TOKYO (Reuters) - The Bank of Japan will consider taking further steps next week to curb volatility in the government bond market, sources said, as sudden spikes in yields threaten to undermine the bank's objective to drag the economy out of two decades of deflation.
Rising yields have already pushed up some mortgage rates, and there are worries that more market turbulence could lead to a further rise in yields, increasing other borrowing costs and slowing economic momentum.
The BOJ could take the unusual step of extending the duration of its fixed-rate lending to two years, but there are some in the BOJ who do not support such a move.
The extension would make it easier for banks that were caught wrong-footed by last month's spike in yields to hedge their portfolios, which would reduce their need to sell bonds, thus potentially dampening market swings and reducing upward pressure on yields.
"If there is demand in the market for such funds that is something the BOJ would consider, but even the one-year funding operation is rare for the BOJ," said one source familiar with the central bank's thinking.
The BOJ's nine board members could discuss the idea as early as its next meeting on June 10-11 as it monitors market moves. Turbulence in the bond market has shown signs of easing, but there is still a risk that yields could rise again.
The BOJ is expected to leave its government debt and risk asset purchases unchanged and may also consider a slight upgrade to its economic assessment as exports and industrial production improve.
The longest period for which the central bank offers funds in fixed-rate market operations is currently one year.
In an unusual move, the BOJ offered 1.5 trillion yen ($15.11 billion) of funds at a fixed rate of 0.1 percent in April in a move that temporarily slowed a rise in yields.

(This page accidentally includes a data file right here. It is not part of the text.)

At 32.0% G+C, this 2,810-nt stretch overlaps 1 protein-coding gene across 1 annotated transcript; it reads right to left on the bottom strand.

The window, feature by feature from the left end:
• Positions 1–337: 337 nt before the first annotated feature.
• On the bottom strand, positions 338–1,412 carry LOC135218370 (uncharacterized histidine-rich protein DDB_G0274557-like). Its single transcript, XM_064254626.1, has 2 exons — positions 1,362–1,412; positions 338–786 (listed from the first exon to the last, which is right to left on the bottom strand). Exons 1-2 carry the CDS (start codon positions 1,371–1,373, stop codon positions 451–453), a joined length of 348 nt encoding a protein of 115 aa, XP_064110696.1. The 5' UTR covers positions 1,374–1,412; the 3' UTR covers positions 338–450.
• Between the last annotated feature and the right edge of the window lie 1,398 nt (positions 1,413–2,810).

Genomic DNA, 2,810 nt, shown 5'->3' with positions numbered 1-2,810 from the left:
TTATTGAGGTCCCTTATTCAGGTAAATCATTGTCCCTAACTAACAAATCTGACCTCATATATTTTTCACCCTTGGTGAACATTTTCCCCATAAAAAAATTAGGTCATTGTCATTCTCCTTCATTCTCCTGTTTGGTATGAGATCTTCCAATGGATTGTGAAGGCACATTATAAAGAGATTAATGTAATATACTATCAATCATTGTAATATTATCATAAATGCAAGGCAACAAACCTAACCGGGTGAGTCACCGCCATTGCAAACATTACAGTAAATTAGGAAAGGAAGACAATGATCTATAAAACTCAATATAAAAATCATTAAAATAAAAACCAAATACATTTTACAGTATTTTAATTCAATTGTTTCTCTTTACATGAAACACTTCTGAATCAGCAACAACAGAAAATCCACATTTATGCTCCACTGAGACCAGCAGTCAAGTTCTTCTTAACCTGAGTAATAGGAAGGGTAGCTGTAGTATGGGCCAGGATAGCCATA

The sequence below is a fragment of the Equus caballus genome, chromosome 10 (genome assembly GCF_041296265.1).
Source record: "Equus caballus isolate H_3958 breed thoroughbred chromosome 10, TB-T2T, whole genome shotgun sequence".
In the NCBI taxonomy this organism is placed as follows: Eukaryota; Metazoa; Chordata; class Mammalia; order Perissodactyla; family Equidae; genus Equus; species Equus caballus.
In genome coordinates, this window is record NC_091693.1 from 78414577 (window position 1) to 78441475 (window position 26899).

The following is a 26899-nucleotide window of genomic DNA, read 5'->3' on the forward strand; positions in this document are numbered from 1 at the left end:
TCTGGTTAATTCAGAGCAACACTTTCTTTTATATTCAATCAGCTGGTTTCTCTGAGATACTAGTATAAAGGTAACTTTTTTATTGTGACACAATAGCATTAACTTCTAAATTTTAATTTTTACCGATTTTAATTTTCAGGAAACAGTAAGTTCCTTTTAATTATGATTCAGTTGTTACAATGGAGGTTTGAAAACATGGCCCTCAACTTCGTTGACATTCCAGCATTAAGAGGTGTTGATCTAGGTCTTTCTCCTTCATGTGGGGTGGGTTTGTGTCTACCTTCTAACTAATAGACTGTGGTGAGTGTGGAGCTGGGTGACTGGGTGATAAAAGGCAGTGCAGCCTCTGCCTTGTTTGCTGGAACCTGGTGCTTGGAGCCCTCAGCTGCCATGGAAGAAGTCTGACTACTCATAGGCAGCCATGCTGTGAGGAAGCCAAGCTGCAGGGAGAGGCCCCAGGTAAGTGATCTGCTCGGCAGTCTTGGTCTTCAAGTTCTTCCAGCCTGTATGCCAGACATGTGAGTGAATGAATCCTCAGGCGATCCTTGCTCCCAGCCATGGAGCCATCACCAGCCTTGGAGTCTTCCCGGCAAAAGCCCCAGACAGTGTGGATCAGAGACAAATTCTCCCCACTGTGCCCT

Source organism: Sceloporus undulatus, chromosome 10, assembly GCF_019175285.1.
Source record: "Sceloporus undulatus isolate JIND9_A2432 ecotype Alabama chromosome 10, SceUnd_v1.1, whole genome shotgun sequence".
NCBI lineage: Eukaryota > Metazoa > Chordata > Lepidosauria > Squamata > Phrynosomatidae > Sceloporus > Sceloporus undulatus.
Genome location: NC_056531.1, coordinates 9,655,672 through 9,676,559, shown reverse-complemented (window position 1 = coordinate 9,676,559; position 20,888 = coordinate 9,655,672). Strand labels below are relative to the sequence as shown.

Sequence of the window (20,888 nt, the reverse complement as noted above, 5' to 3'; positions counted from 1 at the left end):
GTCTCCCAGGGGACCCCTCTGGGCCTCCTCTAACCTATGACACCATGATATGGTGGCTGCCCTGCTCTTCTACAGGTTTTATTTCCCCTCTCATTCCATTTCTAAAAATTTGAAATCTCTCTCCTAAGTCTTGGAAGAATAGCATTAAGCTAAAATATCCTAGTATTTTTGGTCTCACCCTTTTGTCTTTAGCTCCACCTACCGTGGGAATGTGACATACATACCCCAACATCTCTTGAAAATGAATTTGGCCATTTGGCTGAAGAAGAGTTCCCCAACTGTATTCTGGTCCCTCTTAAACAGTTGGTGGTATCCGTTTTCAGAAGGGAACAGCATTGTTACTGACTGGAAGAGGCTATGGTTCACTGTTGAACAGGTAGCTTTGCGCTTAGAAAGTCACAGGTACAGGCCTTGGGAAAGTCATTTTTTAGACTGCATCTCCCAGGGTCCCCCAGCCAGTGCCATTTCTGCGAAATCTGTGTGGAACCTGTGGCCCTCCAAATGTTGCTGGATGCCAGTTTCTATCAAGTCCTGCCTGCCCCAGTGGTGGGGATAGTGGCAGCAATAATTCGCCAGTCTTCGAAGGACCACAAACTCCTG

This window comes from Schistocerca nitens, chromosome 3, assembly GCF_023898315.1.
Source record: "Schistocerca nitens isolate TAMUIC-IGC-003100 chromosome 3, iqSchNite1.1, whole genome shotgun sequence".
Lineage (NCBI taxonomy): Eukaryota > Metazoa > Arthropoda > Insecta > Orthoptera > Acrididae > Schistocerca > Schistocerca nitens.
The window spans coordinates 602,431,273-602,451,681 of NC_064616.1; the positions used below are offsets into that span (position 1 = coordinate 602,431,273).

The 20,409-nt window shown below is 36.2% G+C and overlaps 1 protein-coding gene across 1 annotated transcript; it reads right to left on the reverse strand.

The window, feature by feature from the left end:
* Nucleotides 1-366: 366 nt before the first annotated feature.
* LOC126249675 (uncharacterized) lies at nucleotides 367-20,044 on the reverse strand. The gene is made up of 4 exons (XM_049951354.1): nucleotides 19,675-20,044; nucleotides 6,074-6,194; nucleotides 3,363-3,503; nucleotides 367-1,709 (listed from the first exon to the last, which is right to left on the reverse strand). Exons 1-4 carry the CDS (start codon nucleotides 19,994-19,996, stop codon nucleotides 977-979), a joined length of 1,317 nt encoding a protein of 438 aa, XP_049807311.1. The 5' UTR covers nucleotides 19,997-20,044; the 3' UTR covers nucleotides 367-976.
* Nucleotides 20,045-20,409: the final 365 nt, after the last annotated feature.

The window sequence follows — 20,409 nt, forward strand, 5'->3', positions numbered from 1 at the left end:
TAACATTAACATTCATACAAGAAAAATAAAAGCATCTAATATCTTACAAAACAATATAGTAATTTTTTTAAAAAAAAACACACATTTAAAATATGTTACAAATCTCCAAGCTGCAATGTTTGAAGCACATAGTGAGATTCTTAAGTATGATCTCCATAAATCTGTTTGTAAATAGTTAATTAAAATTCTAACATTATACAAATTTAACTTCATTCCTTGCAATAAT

Central bankers are entertaining the idea of expanding that to two years, for the first time ever, after some banks suggested this could be more effective at a meeting with the BOJ last week, the sources said.
The extra funds could help prevent the situation where a sudden fall in bond prices causes investors to sell even more bonds to avoid taking losses. Bond prices move in the opposite direction of yields.
Some banks could even use the extra funds to increase their government debt holdings.
For now, the BOJ feels it can soothe bond market jitters through minor adjustments to its debt-purchasing program that were announced last week, such as buying bonds more often each month to spread out the purchases.
Benchmark 10-year bond yields have been stable in a 0.8 percent to 0.9 percent range in the past week, pulling back from a 13-month high of 1.0 percent reached on May 23.
If bond market turbulence resumes, the central bank is ready to take further steps to keep bond yield rises in check, including offering two-year funds at a fixed rate of 0.1 percent in market operations, the sources said.
Effectively, the BOJ would be lending banks money at cheap rates that they can use to hedge their portfolio or even go out and buy more JGBs (again tamping down yields) and earning money on the spread.
However, there are obstacles to this option.
Some central bankers are hesitant about going that far as it would give much greater authority to bureaucrats who conduct day-to-day market operations.
It would also effectively mean the BOJ is committed to keeping interest rates at 0.1 percent for two years, binding its hands on future monetary policy.
Others within the BOJ say it would be better to promote the central bank's scheme that allows it to supply banks with cheap funds for up to three years provided that the banks increase their lending.
The BOJ also is likely to consider upgrading its economic assessment at its meeting next week, sources say, as exports show signs of recovering and gains in industrial production pick up pace.
Last month, the central bank said the economy has started picking up. If the BOJ upgrades its assessment at its next meeting, that would mark the sixth consecutive month of upgrades.
The BOJ pledged in April to double its bond holdings in two years to expand the supply of money at an annual pace of 60 trillion to 70 trillion yen to meet its pledge of achieving 2 percent inflation in roughly two years.
BOJ Governor Haruhiko Kuroda had said the policy was aimed at pushing yields down across the curve. ($1 = 99.2600 Japanese yen)
(Additional reporting by Yoshifumi Takemoto and Sumio Ito; Editing by Kim Coghill)
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